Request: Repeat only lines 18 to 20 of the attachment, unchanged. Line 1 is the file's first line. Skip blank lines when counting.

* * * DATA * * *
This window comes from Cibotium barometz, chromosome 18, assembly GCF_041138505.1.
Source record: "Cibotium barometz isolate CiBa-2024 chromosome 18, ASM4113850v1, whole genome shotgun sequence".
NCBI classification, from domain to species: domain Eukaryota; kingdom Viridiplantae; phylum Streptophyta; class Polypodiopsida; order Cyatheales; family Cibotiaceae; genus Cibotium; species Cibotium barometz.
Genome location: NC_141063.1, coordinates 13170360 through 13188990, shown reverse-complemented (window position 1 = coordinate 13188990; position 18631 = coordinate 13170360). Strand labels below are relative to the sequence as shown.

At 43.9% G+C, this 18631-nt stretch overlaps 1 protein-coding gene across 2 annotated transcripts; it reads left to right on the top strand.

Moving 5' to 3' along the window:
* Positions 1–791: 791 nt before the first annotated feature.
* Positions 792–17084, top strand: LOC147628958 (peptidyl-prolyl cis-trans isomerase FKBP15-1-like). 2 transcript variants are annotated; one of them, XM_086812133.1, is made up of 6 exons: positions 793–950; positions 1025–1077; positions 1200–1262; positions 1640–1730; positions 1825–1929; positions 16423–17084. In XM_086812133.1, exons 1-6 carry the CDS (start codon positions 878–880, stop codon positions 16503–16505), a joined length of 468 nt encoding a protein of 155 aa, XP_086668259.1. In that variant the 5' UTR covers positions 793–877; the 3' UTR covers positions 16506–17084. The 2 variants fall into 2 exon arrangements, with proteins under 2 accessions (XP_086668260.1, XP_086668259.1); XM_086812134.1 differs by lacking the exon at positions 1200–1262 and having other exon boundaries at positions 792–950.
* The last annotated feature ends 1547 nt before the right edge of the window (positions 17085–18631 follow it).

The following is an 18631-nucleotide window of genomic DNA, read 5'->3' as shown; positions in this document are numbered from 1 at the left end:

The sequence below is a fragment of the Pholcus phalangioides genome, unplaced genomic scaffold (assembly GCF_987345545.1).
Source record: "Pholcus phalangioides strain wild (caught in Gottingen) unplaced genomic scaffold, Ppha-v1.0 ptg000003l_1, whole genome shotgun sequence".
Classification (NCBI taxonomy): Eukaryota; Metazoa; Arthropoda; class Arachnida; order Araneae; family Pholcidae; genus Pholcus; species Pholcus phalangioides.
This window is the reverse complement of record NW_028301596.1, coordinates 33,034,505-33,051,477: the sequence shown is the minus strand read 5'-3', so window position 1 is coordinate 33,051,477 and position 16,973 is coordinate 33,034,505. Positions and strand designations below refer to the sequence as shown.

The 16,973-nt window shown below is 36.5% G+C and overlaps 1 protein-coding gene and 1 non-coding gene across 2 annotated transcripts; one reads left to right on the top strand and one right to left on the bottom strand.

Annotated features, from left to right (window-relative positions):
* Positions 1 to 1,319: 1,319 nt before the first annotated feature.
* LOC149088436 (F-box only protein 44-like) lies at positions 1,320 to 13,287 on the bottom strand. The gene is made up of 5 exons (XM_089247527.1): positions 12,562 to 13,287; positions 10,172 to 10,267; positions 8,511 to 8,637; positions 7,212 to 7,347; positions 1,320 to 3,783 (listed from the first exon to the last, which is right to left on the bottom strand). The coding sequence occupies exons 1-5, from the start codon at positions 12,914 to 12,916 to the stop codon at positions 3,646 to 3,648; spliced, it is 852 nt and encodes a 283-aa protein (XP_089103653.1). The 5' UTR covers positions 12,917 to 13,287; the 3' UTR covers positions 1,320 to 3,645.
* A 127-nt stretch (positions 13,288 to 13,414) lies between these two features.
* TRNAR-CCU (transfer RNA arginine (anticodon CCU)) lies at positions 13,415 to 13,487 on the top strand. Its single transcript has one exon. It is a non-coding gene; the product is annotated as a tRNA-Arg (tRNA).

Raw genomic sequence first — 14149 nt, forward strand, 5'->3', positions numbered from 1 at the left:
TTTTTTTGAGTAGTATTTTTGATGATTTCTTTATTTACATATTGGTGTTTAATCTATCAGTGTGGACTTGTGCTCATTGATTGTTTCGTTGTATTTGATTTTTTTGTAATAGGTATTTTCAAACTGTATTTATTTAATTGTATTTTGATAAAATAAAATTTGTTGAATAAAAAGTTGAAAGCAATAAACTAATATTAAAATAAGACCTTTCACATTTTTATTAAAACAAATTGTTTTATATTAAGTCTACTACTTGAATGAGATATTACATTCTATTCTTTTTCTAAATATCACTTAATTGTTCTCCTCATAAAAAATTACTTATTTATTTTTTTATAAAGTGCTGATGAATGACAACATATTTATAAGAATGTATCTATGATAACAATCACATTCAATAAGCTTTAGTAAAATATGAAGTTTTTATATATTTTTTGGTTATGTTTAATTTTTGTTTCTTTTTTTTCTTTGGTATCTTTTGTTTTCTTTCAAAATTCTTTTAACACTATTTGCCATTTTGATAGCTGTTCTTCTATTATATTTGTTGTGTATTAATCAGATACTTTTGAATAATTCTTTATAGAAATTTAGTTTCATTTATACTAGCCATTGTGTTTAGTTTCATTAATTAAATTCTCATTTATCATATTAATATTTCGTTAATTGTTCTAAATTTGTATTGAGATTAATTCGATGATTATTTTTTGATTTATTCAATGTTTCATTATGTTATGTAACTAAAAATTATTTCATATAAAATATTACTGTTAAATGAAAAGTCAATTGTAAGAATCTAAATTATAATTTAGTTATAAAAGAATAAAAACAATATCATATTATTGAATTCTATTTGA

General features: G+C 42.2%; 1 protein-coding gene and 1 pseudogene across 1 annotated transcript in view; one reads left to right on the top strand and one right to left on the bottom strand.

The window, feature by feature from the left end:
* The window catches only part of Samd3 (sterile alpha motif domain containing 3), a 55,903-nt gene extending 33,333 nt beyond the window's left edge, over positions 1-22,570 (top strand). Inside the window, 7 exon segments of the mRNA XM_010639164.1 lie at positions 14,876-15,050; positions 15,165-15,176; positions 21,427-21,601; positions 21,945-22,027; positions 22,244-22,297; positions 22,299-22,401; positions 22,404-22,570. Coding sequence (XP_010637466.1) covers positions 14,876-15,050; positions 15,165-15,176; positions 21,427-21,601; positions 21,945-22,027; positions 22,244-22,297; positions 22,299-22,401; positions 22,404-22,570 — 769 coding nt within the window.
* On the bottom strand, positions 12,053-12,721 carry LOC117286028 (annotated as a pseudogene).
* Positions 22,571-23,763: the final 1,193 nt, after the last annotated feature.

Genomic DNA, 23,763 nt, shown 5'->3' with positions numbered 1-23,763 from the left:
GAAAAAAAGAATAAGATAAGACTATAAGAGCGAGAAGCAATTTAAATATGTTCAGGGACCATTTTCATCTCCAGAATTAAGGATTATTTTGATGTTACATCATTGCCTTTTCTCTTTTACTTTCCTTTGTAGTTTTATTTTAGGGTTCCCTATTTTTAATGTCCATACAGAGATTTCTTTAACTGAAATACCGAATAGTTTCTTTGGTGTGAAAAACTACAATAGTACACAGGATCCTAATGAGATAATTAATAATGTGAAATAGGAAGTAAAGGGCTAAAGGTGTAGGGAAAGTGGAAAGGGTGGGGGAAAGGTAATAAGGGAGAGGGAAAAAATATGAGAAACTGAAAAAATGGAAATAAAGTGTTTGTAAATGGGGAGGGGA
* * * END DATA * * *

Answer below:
* LOC149088436 (F-box only protein 44-like) lies at positions 1,320 to 13,287 on the bottom strand. The gene is made up of 5 exons (XM_089247527.1): positions 12,562 to 13,287; positions 10,172 to 10,267; positions 8,511 to 8,637; positions 7,212 to 7,347; positions 1,320 to 3,783 (listed from the first exon to the last, which is right to left on the bottom strand). The coding sequence occupies exons 1-5, from the start codon at positions 12,914 to 12,916 to the stop codon at positions 3,646 to 3,648; spliced, it is 852 nt and encodes a 283-aa protein (XP_089103653.1). The 5' UTR covers positions 12,917 to 13,287; the 3' UTR covers positions 1,320 to 3,645.
* A 127-nt stretch (positions 13,288 to 13,414) lies between these two features.
* TRNAR-CCU (transfer RNA arginine (anticodon CCU)) lies at positions 13,415 to 13,487 on the top strand. Its single transcript has one exon. It is a non-coding gene; the product is annotated as a tRNA-Arg (tRNA).